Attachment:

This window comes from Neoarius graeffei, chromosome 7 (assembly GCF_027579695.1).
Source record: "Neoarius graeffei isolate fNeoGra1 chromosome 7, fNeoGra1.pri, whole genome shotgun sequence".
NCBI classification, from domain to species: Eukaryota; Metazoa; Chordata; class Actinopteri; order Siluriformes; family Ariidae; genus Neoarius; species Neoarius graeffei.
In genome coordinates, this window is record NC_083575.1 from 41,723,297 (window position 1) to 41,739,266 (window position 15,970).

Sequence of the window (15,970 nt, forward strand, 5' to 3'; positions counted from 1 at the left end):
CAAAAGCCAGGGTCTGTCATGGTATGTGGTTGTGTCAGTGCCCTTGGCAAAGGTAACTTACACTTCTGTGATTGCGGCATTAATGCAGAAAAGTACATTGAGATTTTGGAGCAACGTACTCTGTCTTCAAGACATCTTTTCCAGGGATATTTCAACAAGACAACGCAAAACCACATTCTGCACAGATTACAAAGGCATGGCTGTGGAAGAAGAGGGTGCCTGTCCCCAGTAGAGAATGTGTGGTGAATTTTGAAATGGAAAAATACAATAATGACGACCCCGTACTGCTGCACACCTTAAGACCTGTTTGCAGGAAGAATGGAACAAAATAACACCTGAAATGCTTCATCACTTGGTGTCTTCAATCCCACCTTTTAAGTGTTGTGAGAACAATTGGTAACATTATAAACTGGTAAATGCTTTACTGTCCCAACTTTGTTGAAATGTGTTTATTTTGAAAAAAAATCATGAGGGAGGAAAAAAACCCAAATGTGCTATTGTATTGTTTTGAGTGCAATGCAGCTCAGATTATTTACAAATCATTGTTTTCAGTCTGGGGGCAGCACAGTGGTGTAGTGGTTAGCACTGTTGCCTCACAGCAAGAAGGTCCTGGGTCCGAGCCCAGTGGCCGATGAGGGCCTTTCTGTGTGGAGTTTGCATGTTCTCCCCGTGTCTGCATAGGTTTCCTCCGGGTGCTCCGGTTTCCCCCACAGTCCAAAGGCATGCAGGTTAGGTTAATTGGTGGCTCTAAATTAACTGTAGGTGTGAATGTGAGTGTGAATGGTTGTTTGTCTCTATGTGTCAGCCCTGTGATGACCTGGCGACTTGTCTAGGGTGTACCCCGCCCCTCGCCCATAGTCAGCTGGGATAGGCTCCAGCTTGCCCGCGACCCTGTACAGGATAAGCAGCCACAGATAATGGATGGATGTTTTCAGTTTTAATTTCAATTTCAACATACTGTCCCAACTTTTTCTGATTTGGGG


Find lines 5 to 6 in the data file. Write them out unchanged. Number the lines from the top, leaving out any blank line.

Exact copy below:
Sequence of the window (15,970 nt, forward strand, 5' to 3'; positions counted from 1 at the left end):
CAAAAGCCAGGGTCTGTCATGGTATGTGGTTGTGTCAGTGCCCTTGGCAAAGGTAACTTACACTTCTGTGATTGCGGCATTAATGCAGAAAAGTACATTGAGATTTTGGAGCAACGTACTCTGTCTTCAAGACATCTTTTCCAGGGATATTTCAACAAGACAACGCAAAACCACATTCTGCACAGATTACAAAGGCATGGCTGTGGAAGAAGAGGGTGCCTGTCCCCAGTAGAGAATGTGTGGTGAATTTTGAAATGGAAAAATACAATAATGACGACCCCGTACTGCTGCACACCTTAAGACCTGTTTGCAGGAAGAATGGAACAAAATAACACCTGAAATGCTTCATCACTTGGTGTCTTCAATCCCACCTTTTAAGTGTTGTGAGAACAATTGGTAACATTATAAACTGGTAAATGCTTTACTGTCCCAACTTTGTTGAAATGTGTTTATTTTGAAAAAAAATCATGAGGGAGGAAAAAAACCCAAATGTGCTATTGTATTGTTTTGAGTGCAATGCAGCTCAGATTATTTACAAATCATTGTTTTCAGTCTGGGGGCAGCACAGTGGTGTAGTGGTTAGCACTGTTGCCTCACAGCAAGAAGGTCCTGGGTCCGAGCCCAGTGGCCGATGAGGGCCTTTCTGTGTGGAGTTTGCATGTTCTCCCCGTGTCTGCATAGGTTTCCTCCGGGTGCTCCGGTTTCCCCCACAGTCCAAAGGCATGCAGGTTAGGTTAATTGGTGGCTCTAAATTAACTGTAGGTGTGAATGTGAGTGTGAATGGTTGTTTGTCTCTATGTGTCAGCCCTGTGATGACCTGGCGACTTGTCTAGGGTGTACCCCGCCCCTCGCCCATAGTCAGCTGGGATAGGCTCCAGCTTGCCCGCGACCCTGTACAGGATAAGCAGCCACAGATAATGGATGGATGTTTTCAGTTTTAATTTCAATTTCAACATACTGTCCCAACTTTTTCTGATTTGGGG